Covid-19 is just the latest in a series of disruptions to the UK food system. Now is the time to build food system resilience against inevitable future shocks, says Dr Riaz Bhunnoo, Director of GFS.
With a rapidly increasing global population set to reach 9.7 billion by 2050 coupled with environmental change, the challenge of feeding the world has never been greater. Making UK farming more resilient and sustainable will improve the UK’s ability to feed itself, while also benefitting the global food system more broadly.
Five innovation projects that directly seek to enhance food security have been shortlisted for the Biotechnology and Biological Science Research Council’s (BBSRC) prestigious Innovator of the Year awards. BBSRC leads on the Global Food Security programme, which is hosted by UK Research and Innovation.
More research is needed on the link between food security, climate change and conflict if we want to eradicate world hunger, says Director of GFS, Riaz Bhunnoo.
The new GCRF hubs call is a huge investment in interdisciplinary research, with plans to fund a dozen £8 million-£20 million grants to tackle some of the biggest challenges facing developing countries. Riaz Bhunnoo, Head of Global Food Security, explains why this presents a great opportunity for research in food security, which cuts across the Sustainable Development Goals (SDGs), and necessitates a ‘food systems’ approach.
The risk of extreme weather hitting several major food producing regions of the world at the same time could triple by 2040. This was the major finding from a GFS report on extreme weather and the food system, which was presented at the AAAS meeting and at the US Senate.
GFS has catalysed a strategic approach to soil science which has helped galvanise investment in research and training. UK soils are worth £5.3 billion to our economy – 2.2 million tonnes of topsoil is lost each year in the UK costing farmers £9 million.
GFS has helped facilitate an £18.5 million multidisciplinary research initiative to help protect animal and human health in the face of emerging livestock farming systems. Meat demand is predicted to rise by 40% in 2030 and there are significant risks to health associated with the rapidly changing nature of livestock farming systems to meet demand: 60% of human pathogens and 75% of emerging diseases are zoonotic.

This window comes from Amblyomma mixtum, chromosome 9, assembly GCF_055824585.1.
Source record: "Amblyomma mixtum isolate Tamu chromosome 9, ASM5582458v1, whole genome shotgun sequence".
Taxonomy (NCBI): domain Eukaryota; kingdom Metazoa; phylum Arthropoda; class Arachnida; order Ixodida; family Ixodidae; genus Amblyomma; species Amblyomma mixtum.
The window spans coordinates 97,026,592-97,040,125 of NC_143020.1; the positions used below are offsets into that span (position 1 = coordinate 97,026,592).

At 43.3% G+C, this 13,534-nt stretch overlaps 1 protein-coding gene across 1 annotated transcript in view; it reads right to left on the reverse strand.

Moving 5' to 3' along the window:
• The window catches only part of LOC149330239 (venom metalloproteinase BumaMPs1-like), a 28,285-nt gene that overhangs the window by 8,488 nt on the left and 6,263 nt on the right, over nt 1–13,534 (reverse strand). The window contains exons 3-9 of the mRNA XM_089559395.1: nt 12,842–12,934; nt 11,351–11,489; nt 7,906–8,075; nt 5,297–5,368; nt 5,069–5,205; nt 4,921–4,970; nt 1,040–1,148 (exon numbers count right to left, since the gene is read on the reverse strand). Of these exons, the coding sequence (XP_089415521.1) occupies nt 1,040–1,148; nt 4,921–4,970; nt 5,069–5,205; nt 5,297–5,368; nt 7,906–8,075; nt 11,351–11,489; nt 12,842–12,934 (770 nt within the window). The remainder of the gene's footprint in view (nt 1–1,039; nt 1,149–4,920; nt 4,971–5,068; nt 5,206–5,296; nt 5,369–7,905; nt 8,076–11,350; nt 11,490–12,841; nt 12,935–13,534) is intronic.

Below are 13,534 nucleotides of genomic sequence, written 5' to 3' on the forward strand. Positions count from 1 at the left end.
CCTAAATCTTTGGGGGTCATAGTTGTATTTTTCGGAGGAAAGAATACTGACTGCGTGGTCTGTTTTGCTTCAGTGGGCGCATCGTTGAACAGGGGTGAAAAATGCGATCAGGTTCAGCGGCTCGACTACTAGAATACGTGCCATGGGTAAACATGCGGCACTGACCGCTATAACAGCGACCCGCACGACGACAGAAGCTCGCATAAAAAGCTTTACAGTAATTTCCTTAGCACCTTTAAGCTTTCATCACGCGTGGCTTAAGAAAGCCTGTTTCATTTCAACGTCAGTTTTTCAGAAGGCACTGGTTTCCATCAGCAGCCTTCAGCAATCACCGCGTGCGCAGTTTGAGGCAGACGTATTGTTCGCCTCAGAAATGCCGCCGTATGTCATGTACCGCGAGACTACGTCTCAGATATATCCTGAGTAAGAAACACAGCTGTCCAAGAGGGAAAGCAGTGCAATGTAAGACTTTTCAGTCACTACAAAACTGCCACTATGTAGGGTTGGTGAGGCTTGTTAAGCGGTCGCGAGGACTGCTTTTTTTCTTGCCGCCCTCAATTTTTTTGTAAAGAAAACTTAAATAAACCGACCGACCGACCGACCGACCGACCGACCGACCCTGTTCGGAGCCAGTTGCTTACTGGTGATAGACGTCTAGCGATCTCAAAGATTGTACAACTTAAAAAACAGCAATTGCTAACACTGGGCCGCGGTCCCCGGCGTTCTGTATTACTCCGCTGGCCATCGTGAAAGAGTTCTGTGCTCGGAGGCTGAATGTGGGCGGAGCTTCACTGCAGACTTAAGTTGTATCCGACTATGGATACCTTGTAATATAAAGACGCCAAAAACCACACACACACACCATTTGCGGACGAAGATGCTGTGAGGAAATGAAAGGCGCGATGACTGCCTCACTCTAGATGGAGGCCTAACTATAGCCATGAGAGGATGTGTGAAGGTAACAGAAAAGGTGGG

GFS has helped catalyse joint investments in aquaculture, an industry which produces 46% of the total food fish supply, is worth £71 million ($106 million) and has the potential to relieve the strain on wild ocean fish stocks.
A GFS report on ‘Food Waste within Global Systems’ reached over 22 million people through radio, newsprint, social media, and TV. UK households throw away the equivalent of 24 meals a month, adding up to 4.2 million tonnes of food and drink every year that could have been consumed, at an annual cost of £720 per household.
GFS has played a leading role in discussions around the EU’s food security research priorities through the Expo event: Feeding the Planet, Energy for life. GFS led on the ‘EU research and global food and nutrition security’ discussion paper as part of an EU Scientific Steering Committee. This paper served as the basis for dialogue on food security research priorities with stakeholders at the Expo event.
To celebrate the 2021 UN International Youth Day, on Transforming Food Systems: Youth Innovation for Human and Planetary Health, GFS presents blog posts from young people involved in transforming the UK food system. Jacob Rosenberg, member of Bite Back’s youth board, discusses the importance of the environments that shape and influence the food young people buy and eat.
- Date: 26 July 2021
Coinciding with the 2021 United Nations Food System Pre-Summit (26-28 July), the Global Food Security programme has published its new multi-stakeholder dialogue report. The report was selected to feed into the official UK Member State Dialogue for the UN Food System Summit.